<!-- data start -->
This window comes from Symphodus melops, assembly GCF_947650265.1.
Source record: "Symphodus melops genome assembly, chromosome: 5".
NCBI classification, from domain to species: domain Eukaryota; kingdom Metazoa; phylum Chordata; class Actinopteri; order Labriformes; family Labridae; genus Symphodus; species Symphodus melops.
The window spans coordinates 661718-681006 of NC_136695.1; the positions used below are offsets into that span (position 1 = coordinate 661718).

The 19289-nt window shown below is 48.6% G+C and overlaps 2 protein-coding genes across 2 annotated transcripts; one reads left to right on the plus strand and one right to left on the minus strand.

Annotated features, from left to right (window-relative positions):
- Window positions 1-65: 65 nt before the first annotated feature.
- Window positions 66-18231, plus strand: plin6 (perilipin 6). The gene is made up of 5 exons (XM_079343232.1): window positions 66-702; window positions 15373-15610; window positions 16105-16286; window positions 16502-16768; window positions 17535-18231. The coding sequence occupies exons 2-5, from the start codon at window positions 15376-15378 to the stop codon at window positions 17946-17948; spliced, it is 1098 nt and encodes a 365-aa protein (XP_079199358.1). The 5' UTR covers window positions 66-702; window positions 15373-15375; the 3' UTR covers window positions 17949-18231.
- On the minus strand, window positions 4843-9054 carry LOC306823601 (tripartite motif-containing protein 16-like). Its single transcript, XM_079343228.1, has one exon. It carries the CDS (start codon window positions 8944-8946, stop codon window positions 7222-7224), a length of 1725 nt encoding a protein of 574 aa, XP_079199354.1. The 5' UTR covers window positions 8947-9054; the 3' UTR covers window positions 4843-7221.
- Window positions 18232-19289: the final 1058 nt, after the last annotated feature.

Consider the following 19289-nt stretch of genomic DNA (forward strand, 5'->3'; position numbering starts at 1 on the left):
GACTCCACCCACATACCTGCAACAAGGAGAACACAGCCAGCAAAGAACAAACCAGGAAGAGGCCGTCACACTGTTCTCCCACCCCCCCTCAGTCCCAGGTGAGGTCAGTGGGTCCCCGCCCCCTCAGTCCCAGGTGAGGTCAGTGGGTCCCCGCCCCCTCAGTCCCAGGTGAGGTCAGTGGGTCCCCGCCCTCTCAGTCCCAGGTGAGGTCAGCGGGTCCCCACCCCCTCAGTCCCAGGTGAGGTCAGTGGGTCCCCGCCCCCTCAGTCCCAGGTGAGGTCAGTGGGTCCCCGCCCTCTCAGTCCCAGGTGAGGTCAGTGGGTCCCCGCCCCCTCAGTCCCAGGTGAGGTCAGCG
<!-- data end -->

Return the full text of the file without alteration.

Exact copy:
This window comes from Symphodus melops, assembly GCF_947650265.1.
Source record: "Symphodus melops genome assembly, chromosome: 5".
NCBI classification, from domain to species: domain Eukaryota; kingdom Metazoa; phylum Chordata; class Actinopteri; order Labriformes; family Labridae; genus Symphodus; species Symphodus melops.
The window spans coordinates 661718-681006 of NC_136695.1; the positions used below are offsets into that span (position 1 = coordinate 661718).

The 19289-nt window shown below is 48.6% G+C and overlaps 2 protein-coding genes across 2 annotated transcripts; one reads left to right on the plus strand and one right to left on the minus strand.

Annotated features, from left to right (window-relative positions):
- Window positions 1-65: 65 nt before the first annotated feature.
- Window positions 66-18231, plus strand: plin6 (perilipin 6). The gene is made up of 5 exons (XM_079343232.1): window positions 66-702; window positions 15373-15610; window positions 16105-16286; window positions 16502-16768; window positions 17535-18231. The coding sequence occupies exons 2-5, from the start codon at window positions 15376-15378 to the stop codon at window positions 17946-17948; spliced, it is 1098 nt and encodes a 365-aa protein (XP_079199358.1). The 5' UTR covers window positions 66-702; window positions 15373-15375; the 3' UTR covers window positions 17949-18231.
- On the minus strand, window positions 4843-9054 carry LOC306823601 (tripartite motif-containing protein 16-like). Its single transcript, XM_079343228.1, has one exon. It carries the CDS (start codon window positions 8944-8946, stop codon window positions 7222-7224), a length of 1725 nt encoding a protein of 574 aa, XP_079199354.1. The 5' UTR covers window positions 8947-9054; the 3' UTR covers window positions 4843-7221.
- Window positions 18232-19289: the final 1058 nt, after the last annotated feature.

Consider the following 19289-nt stretch of genomic DNA (forward strand, 5'->3'; position numbering starts at 1 on the left):
GACTCCACCCACATACCTGCAACAAGGAGAACACAGCCAGCAAAGAACAAACCAGGAAGAGGCCGTCACACTGTTCTCCCACCCCCCCTCAGTCCCAGGTGAGGTCAGTGGGTCCCCGCCCCCTCAGTCCCAGGTGAGGTCAGTGGGTCCCCGCCCCCTCAGTCCCAGGTGAGGTCAGTGGGTCCCCGCCCTCTCAGTCCCAGGTGAGGTCAGCGGGTCCCCACCCCCTCAGTCCCAGGTGAGGTCAGTGGGTCCCCGCCCCCTCAGTCCCAGGTGAGGTCAGTGGGTCCCCGCCCTCTCAGTCCCAGGTGAGGTCAGTGGGTCCCCGCCCCCTCAGTCCCAGGTGAGGTCAGCG